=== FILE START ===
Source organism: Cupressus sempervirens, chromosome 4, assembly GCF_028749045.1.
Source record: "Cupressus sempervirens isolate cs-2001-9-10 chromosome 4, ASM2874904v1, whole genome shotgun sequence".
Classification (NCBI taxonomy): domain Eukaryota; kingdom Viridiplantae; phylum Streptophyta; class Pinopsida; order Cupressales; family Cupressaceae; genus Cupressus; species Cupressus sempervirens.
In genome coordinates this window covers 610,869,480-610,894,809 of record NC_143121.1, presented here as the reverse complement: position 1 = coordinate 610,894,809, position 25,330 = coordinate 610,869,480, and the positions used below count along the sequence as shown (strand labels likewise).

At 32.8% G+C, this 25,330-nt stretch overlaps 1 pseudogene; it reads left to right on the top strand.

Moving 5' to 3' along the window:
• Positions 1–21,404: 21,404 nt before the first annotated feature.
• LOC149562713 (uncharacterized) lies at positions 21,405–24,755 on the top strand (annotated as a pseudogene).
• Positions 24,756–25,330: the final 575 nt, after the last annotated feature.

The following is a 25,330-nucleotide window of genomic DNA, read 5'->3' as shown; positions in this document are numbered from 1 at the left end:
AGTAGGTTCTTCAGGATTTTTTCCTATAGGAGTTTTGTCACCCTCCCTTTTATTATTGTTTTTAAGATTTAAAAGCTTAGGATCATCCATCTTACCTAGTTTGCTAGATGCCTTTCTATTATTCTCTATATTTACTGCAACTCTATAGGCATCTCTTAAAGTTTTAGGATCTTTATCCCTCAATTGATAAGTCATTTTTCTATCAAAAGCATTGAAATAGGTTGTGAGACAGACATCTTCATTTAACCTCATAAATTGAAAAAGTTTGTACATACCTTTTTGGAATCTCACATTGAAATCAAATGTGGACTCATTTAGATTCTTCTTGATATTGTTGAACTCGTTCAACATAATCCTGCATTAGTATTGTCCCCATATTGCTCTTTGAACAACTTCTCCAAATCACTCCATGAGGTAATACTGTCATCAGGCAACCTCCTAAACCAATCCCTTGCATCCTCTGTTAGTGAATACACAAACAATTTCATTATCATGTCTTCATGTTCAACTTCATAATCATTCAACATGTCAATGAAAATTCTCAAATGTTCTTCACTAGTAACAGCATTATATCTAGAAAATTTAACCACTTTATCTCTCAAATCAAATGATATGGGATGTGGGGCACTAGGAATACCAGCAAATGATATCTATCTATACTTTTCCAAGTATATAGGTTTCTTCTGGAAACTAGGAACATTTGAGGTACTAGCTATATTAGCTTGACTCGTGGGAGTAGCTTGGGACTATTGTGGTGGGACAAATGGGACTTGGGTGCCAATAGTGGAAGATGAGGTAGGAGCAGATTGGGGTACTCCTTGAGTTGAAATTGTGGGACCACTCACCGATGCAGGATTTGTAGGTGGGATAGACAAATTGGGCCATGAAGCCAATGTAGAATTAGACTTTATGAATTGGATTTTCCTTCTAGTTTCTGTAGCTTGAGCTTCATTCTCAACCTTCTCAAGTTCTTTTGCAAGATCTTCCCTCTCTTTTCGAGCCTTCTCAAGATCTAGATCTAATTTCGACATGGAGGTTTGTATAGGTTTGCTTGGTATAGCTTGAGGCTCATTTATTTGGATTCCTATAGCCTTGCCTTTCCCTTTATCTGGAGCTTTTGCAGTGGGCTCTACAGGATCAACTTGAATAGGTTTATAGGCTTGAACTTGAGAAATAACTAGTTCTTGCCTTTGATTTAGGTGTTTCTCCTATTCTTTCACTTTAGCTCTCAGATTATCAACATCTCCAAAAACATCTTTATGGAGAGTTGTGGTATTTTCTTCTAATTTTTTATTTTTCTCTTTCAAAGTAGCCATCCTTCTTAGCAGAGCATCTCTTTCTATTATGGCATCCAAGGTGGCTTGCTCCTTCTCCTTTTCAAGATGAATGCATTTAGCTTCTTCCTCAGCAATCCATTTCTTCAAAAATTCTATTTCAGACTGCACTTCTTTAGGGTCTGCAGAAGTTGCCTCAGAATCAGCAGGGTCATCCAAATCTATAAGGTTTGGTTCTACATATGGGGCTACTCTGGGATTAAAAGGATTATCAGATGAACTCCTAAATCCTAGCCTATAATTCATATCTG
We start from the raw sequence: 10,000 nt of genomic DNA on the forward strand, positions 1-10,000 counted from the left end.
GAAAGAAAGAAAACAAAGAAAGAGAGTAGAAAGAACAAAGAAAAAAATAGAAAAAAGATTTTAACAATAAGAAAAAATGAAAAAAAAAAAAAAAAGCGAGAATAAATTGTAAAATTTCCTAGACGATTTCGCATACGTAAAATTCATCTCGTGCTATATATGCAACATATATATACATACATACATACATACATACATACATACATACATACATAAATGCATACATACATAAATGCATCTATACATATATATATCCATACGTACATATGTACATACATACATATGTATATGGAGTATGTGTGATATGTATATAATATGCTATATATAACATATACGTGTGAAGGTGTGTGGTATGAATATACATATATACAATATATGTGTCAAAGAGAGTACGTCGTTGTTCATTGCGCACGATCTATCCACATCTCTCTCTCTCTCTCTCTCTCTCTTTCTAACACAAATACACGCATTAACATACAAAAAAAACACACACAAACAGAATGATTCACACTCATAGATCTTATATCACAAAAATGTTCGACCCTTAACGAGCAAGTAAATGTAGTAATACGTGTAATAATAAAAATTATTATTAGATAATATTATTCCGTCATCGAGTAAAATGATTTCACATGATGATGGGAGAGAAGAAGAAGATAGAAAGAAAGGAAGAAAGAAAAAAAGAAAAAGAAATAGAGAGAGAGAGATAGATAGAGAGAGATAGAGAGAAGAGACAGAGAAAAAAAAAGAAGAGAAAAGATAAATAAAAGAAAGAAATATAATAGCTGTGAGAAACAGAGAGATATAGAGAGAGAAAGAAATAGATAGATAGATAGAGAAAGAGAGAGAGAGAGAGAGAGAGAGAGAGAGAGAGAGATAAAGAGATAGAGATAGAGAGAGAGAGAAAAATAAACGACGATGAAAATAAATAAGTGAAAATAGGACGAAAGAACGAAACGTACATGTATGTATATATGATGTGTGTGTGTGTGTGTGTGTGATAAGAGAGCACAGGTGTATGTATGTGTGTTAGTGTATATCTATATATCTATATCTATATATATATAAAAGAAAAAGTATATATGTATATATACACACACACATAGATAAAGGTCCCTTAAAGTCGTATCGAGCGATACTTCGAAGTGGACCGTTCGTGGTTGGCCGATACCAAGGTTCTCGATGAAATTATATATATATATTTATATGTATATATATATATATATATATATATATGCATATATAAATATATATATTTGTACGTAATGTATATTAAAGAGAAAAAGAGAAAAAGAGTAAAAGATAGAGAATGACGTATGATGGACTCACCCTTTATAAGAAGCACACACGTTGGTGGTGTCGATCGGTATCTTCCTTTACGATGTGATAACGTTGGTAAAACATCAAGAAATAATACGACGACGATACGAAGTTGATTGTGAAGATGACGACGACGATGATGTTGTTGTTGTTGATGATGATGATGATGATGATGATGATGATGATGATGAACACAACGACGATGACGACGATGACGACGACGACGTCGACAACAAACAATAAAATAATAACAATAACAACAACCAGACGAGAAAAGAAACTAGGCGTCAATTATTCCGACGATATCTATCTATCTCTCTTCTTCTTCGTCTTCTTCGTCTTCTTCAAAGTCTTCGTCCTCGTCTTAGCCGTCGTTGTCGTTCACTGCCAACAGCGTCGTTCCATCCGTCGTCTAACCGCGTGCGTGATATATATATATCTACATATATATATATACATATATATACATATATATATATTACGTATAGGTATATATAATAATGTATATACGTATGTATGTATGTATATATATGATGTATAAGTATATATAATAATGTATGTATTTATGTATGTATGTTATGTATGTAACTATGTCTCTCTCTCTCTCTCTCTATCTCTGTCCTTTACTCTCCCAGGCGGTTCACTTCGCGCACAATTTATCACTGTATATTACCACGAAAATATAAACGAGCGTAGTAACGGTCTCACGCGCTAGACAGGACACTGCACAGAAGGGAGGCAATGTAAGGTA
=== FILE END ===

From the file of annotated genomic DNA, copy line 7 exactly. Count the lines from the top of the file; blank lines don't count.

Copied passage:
• Positions 1–21,404: 21,404 nt before the first annotated feature.